July 4, 1992
I let him set up the coffeepot while I showered and shaved. Before I got to the bottom of my first cup of Peet's, Mantami showed up, closely followed by Bill, both of them on shank's mare. (Since all the gear for our trip to the Sierras was stacked around the walls of my apartment, they'd only had to carry the clothes on their backs.)
We managed to polish off that first pot of coffee and had done some serious damage to a second by the time Tong and Blandy arrived, driving a gleaming, black van conversion with an in-dash CD/cassette player, leather captain's chairs in front and plush leather bench seats with cupholders in back.
"A nicely-appointed vehicle," was Bill's reaction.
"Yeah," I agreed, "nice ride. Where'd you guys come up with this?"
"Dis hooptie-ass bucket? Shit, Wildman, ain't no dap in dat, you know whut I'm sayin'?"
"Honestly, Tong? I haven't got a clue. You want to try that in English?"
"He's, like, totally not proud, dude."
"Thank you, Blandy."
"Precisely why are you ashamed of such a fine vehicle, Tong?"
"Ain't no Beamer, you dig? Shit, ain't even no 88."
"Tong, that thing has got to be worth thirty K, if it's worth a dime. How can you complain about it? For that matter, how the hell could you afford it?"
"Dude. Mostly, we should hit the road. Traffic is, like, gonna be awesomely major."
"His point is well-taken, Drew. It is a major national holiday. Thus, we will likely share the road with a significant number of Yosemite-bound travellers."
"Fine, fine. This conversation can wait until we're on the road. Let's load up."
. . .
What with Blandy and Tong arriving late and the delay involved in checking and re-checking that we'd packed everything we needed to bring, it was just after 8:00 in the morning when we finally got out of Berkeley. We took Grove Street to 580, avoiding the worst of the MacArthur maze (which is to say, avoiding I-80 and the Bay Bridge interchange) and traffic really wasn't too bad for a 4th of July Saturday morning. Until we hit the Livermore grade, that is.
Then the grind began and it didn't let up. 580 was crammed. 205 was jammed. Things let up a little once we got past Manteca, (I guess a lot of our fellow motorists were more interested in water slides than waterfalls,) but it jammed up again on 99 and got postively putrid once we turned onto 108, just North of Modesto (most of the way, 108 is one lane each direction, trends steadily uphill and has way too few turnouts for the number of overloaded lumber trucks and underpowered RVs that crawl along it in both directions).
That left plenty of time for conversation and it wasn't long before I brought the subject back to our unexpectedly luxurious transportation.
"So, where'd you guys lay your hands on this admittedly-bitchen van, anyway?"
After a suspiciously-long moment of silence, Blandy and Tong both spoke at once.
"We, like, borrowed it from some dude.."
"Traded uh bird fo' it.."
They traded glances.
"We, like, borrowed it from some dude who traded a key for it. He, uh.."
"Dude! That's it, he, like, totally owed Tong, for..for.."
"Fo' not kickin' his BG ass, you know whut I mean?"
"How dumb do you think I am? Never mind, don't answer that. Just tell me how you really got this thing."
The two of them looked at each other, wordless. Then Tong shrugged.
"We done brodied tha' ride, Wildman."
"You stole this van? The one we're driving in right now?"
"That is certainly disconcerting!"
"Bill, dude, the guy we stole it from is, like, not gonna' call the cops on us, for sure."
"Word is bond, dat busta-ass trill rat us out ta' tha' boys in blue, this nigga goin' ta bang his bamma' butt to tha' boneyard."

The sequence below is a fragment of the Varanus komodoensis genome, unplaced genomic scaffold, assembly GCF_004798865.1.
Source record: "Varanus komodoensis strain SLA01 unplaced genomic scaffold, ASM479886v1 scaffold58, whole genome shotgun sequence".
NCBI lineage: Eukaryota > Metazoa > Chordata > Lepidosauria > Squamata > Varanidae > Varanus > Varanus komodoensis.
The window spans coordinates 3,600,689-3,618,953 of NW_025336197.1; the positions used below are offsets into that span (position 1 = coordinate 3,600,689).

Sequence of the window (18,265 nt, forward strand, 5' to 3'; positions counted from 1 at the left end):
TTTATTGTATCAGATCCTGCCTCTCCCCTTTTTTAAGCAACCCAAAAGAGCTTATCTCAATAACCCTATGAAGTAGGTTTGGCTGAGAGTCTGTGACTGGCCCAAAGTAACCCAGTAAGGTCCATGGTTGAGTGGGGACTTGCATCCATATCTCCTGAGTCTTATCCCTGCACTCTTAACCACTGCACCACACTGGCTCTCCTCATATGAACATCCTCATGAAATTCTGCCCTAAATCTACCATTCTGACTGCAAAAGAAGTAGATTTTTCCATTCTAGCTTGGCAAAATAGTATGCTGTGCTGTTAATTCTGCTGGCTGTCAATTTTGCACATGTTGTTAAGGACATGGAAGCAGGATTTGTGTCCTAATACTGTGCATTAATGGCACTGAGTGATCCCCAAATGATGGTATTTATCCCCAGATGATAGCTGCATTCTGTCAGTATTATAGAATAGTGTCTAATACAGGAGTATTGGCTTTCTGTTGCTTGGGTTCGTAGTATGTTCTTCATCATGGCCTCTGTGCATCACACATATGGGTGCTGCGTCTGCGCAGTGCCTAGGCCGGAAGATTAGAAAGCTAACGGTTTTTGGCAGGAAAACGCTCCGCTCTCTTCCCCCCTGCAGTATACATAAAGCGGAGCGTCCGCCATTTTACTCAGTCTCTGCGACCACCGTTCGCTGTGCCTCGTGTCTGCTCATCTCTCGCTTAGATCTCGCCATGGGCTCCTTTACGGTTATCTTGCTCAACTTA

"Drew, dude, gangstas don't, like, tattle on each other!"
"'Sides..CJ done jacked it his own self."
"Sweet mother of mud! You're telling me you stole a stolen car?"
"Van, dude. It's a van."
"Car, van, whatever! You stole a stolen van?"
"ARE YOU GUYS NUTS?"
I guess that came out a little louder than was strictly necessary. Tong, who was driving, flinched and swerved onto the shoulder. Luckily we were considerably under the speed limit.
"FUCK is wrong wid you, Wildman? Don' you never shout at me like that, you hear? I'll smoke yo scraggly ass!"
"Oh, hey, I'm sorry, Tong! I'm just stuck in a traffic jam on the 4th of July in a stolen car..pardon me..a stolen van full of assault rifles! A stolen, highly-customized van full of assault rifles! What the hell do I have to worry about?"
"Chill out, Wildman. Plates on dis crate ain't even original, you know whut I'm sayin'?"
"Oh, well, that's reassuring."
"Besides, dude, we, like, totally converted the A-K's to full auto. We could stand off an army, for sure."
. . .
I calmed down eventually.
Pith kept a steady stream of seedless bombers flowing my direction and I know they helped. By the time we turned onto 108 I was giggly as an eighth-grade slumber party and had cornered the world supply of cottonmouth. Two and a half hours later, when we pulled off 108 into the parking lot of the Strawberry General Store, I had the munchies so bad I needed dark glasses and a guide dog.
One after the other, we hit the head, then loaded up on cold drinks and Saran-Wrapped, slightly soggy, mostly-bread sandwiches and piled back into the van for the last part of the drive.
We didn't have far to go. I'd managed to wolf down two of those inadequate sandwiches when, at Mantami's direction, Tong pulled the van off of 108 onto a secondary road. We stayed on that long enough for me to polish off a third so-called "ham" so-called "sandwich" and drain most of a bottle of Mr. Pibb, when Mantami had Tong turn onto a logging road.
That did it for the notion of eating or drinking. I'm convinced that "road" was three-quarters imagination and 90% rut. We bounced and jounced and tried--mostly without success--to keep from bashing into each other as Tong inched our city-bred vehicle down that very, very countrified road for what seemed like three or four hours (but was probably only 45 minutes or so).
Finally, he brought us to a full stop.